“Mr. Draper drinks rye.”
Fans of “Mad Men” may remember that line from the show’s 2007 premiere episode, when Joan teaches newly hired fellow secretary Peggy about office life at a high-pressure 1960s advertising firm.
In 1960, the time period in which that first series was set, rye whiskey already was starting to fall out of favor and lose market share to vodka. By the 1980s, rye was considered old-fashioned and uncool. That changed during the cocktail renaissance of the early 2000s, when bartenders sought the ingredients that they read about in pre-Prohibition cocktail books. They needed rye whiskey to make a historically accurate Manhattan or sazerac — yet few brands remained on the market.
Rye whiskey, a uniquely American spirit, is subject to the same federal rules of classification as bourbon — including specific distillation proofs and aging in new charred oak barrels — with one difference. Where bourbon must contain at least 51% corn in the mash, rye whiskey must have at least 51% rye in the grain profile.
Agriculturally, the rye grain took to the soil of the New World better than barley, which is what early Scottish and Irish settlers would have used to make spirits. Because rye is frost-resistant, the crop could stand the cooler climates of the Northeast. So, while folks in Kentucky and the Midwest were growing warmer-climate corn and producing bourbon, people in chilly New York and, to a greater degree, Pennsylvania, were making whiskey out of rye.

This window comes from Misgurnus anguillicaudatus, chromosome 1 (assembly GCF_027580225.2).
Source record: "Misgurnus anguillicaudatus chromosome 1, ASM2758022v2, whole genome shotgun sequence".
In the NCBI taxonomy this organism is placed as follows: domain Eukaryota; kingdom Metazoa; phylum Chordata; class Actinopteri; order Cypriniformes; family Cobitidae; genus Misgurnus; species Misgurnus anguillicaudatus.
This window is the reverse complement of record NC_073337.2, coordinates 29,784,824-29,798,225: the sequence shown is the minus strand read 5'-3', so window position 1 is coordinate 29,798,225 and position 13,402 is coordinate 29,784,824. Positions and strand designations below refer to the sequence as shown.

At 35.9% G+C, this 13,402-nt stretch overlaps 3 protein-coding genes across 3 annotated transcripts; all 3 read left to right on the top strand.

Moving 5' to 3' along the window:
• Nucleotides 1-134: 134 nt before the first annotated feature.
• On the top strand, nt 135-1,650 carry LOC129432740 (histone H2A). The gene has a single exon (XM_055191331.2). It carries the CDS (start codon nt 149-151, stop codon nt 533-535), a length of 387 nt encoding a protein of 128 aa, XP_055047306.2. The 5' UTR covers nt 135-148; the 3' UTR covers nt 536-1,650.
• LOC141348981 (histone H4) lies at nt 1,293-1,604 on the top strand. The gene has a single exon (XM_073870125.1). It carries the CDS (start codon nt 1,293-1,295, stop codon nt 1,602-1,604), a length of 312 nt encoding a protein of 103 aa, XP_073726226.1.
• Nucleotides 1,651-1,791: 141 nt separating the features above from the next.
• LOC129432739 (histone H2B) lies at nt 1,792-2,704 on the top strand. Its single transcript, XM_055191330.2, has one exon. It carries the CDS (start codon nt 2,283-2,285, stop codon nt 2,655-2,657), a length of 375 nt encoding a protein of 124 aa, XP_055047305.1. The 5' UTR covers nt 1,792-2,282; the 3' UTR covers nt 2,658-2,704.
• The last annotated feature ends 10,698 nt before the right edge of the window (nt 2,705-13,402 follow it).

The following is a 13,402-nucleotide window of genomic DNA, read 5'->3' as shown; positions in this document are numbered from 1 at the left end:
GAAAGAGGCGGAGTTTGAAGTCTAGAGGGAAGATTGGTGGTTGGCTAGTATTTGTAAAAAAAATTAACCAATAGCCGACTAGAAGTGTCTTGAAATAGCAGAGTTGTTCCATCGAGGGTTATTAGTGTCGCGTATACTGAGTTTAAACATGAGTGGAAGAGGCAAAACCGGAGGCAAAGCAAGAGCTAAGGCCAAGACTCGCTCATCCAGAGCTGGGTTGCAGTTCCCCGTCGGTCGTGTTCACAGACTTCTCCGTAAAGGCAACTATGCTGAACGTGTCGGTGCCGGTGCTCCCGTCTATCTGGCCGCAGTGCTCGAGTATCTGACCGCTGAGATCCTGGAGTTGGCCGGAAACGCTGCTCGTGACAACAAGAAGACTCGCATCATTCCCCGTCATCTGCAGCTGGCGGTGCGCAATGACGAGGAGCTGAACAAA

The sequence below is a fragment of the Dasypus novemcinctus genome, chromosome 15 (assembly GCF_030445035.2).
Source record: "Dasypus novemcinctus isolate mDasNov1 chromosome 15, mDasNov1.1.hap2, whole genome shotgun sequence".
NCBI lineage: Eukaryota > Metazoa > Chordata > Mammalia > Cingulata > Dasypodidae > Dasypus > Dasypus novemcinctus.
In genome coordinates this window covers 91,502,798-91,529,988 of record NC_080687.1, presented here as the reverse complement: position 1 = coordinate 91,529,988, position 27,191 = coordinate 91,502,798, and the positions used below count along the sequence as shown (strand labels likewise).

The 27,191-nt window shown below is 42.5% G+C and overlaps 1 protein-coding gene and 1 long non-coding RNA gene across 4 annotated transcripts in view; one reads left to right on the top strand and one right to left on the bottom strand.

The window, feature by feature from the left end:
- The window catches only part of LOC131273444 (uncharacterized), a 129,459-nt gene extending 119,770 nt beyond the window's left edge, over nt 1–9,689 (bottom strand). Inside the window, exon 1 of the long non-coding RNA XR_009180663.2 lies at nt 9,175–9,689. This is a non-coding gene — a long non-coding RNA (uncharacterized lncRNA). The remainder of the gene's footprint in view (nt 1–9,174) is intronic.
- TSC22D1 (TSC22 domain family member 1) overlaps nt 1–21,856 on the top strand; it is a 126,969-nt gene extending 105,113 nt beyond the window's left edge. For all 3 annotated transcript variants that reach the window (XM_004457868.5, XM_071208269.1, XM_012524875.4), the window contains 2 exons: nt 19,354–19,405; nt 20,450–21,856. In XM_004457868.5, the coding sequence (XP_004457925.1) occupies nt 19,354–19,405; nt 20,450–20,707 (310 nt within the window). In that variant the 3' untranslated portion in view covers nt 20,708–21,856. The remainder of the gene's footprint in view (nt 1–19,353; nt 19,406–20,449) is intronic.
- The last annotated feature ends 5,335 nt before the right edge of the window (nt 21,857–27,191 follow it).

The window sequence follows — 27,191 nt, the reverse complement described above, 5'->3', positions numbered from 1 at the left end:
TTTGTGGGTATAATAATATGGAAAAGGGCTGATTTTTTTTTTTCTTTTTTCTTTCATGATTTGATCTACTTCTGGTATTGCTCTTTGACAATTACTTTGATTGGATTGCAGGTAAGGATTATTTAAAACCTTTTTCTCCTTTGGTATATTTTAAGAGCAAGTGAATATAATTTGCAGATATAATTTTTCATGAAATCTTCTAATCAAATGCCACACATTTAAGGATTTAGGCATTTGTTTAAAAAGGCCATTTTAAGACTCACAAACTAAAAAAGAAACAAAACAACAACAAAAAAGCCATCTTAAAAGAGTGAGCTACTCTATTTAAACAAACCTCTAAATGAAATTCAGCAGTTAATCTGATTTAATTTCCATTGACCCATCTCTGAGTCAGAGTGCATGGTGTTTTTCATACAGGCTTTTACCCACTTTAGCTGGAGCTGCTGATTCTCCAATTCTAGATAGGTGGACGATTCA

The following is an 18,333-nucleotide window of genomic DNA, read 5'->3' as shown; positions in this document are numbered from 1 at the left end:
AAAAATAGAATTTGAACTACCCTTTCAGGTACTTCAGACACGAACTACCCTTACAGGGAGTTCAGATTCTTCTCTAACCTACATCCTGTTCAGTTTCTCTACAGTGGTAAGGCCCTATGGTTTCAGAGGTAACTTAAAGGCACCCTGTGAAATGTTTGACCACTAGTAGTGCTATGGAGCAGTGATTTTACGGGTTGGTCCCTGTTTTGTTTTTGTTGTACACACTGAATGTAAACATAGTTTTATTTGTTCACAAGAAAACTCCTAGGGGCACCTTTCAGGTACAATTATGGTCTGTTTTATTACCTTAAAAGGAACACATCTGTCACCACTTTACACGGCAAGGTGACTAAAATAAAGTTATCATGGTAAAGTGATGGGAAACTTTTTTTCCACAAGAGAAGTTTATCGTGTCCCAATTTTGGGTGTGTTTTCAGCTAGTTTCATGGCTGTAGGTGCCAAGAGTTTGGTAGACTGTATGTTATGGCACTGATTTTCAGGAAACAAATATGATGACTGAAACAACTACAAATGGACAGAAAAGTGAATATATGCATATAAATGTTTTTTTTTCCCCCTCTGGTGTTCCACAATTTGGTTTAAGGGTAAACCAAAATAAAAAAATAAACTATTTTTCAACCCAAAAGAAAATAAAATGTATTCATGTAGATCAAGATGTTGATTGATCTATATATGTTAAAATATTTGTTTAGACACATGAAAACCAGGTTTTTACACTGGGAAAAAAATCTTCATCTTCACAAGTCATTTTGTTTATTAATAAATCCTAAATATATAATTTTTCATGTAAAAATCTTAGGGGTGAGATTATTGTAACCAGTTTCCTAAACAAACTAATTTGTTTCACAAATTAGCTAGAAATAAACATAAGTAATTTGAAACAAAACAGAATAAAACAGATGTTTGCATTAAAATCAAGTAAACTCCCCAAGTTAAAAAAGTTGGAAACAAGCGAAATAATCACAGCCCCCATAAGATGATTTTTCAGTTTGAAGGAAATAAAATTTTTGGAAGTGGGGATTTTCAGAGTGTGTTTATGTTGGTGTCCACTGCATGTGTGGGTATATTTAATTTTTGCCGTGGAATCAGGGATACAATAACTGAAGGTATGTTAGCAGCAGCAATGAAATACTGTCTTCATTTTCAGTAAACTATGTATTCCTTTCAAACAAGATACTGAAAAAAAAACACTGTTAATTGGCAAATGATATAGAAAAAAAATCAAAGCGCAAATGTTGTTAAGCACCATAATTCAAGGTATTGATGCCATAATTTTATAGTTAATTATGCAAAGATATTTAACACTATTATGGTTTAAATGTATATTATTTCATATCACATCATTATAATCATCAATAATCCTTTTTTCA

With increased production in places like Pittsburgh, the spirit was floated down the Monongahela River, to the Ohio, then the Mississippi, all the way to New Orleans. This style of whiskey became so popular that it eventually replaced French cognac as the spirit of choice in New Orleans, especially in that city’s official cocktail, the sazerac.
As for the flavor of rye whiskey, it helps to think in terms of bread making. Just as rye bread is hearty, with spicy characteristics when compared with lighter, sweeter cornbread, so rye whiskey offers lean, baking-spice notes, compared with full-bodied bourbon.
This drier style of whiskey is conducive to making cocktails with rich ingredients, such as sweet vermouth or maraschino liqueur. One of our favorite rye cocktails, especially during the holidays, is a red hook. It’s a Manhattan variation, with extra spice and bitterness from the Punt e Mes vermouth, and cherry and marzipan notes from Luxardo maraschino liqueur.
We keep High West Distillery double rye on the bar cart. It is as delicious in this cocktail as it is over ice, and is readily available.
The Slaters are beverage industry veterans and the proprietors of the Expat and Lark Winespace in Athens.
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